Mention Polio to most parents and they assume that it’s a disease of the past. Sadly, this is not the case. Although it was virtually eliminated from the Western hemisphere in the second half of the 20th century, polio is still with us.

Polio is an acute contagious viral illness, caused by the polio virus. It affects the muscles and nerves throughout the body and may cause permanent paralysis or even lead to death.

There are three patterns of polio infection: Subclinical, paralytic and non-paralytic. 95% of infections are subclinical, which go unnoticed. This makes it particularly dangerous. Since the development and use of vaccines against polio, the disease has become far less common, but not non-existent!

​What causes polio?

This highly contagious virus can be transmitted by contact with secretions from the nose, mouth or faeces of an infected person. It can also spread through direct contact with an infected person.

In areas with poor sanitation, polio is usually spread through a faecal-oral route. This is generally not a problem in Singapore, but can be an issue if you travel to places with unsanitary conditions.

The polio virus enters through the nose and mouth, multiplying in the nose and intestinal tract. It is then absorbed and spread through the blood and lymphatic system. The incubation period (the time from being infected to the appearance of symptoms) is 7 to 14 days.

​Is my child at risk?

Your child could be at risk of polio if they haven’t been immunised against the disease. Although polio affects people of all ages, infants and children are particularly vulnerable to infection.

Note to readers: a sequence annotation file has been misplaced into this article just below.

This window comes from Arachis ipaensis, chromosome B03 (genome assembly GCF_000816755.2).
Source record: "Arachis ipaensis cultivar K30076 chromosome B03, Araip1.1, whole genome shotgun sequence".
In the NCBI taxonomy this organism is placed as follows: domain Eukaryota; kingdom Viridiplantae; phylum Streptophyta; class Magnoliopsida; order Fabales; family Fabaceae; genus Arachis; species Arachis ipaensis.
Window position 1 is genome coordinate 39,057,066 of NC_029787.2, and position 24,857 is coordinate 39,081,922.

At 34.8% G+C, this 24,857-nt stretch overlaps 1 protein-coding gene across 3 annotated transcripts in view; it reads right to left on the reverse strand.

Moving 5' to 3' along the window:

Signs and symptoms

Sufferers of polio have the following symptoms:
  • ​In mild cases – headache, slight fever, nausea and vomiting for up to 3 days.
  • In slightly more severe cases – moderate fever, muscle pain, stiff neck and back fatigue.
  • In even more severe cases – fever, muscle pain or spasms, muscle weakness, stiffness, constipation, tremor and difficulty with swallowing.
Effects of post-polio infection include:
  • Onset of progressive muscular weakness in muscles affected during the original infection. However, other muscles that do not seem to be affected during the original infection, may also be affected.
  • Joint pain and fatigue.
  • Memory and concentration levels may be adversely affected.
  • In fewer incidences, muscles may become smaller (atrophy).
  • Difficulty with swallowing and extended periods of fatigue.


If a person is infected with paralytic polio, they can develop severe physical disabilities due to muscle paralysis and deformities of the hips, ankles and feet. Polio can also cause serious complications to other organs such as the lungs, intestines, kidneys and heart.

Is there a treatment?

Right now, there is no cure for polio – it can only be prevented by vaccination. Some symptoms can be treated. Antibiotics may be used to treat symptoms like urinary tract infections. Bethanechol is used to reduce urine retention. Analgesics are used to reduce headaches and muscle pain.

​What can you do prevent childhood polio?

The most effective way to prevent the disease is getting vaccinated. Immunisation against polio is recommended for all children from 2 to 18 months of age. Vaccination against Polio combined into one injection called "DTaP-IPV+HIB vaccine (5 in 1)" or "DTaP-IPV+HIB+ Hep B vaccine (6 in 1)”.

Two booster doses should be given to all children, the 1st booster at 18 months with the above combination vaccine. The 2nd Booster is given in school at 11 years of age (Primary 5).

It is also important to practise good personal hygiene to reduce the spread of the polio virus.

Polio can be eradicated, and with your help, we can make polio history!

Click here for more information on vaccine-preventable diseases, subsidies available and frequently asked questions. 

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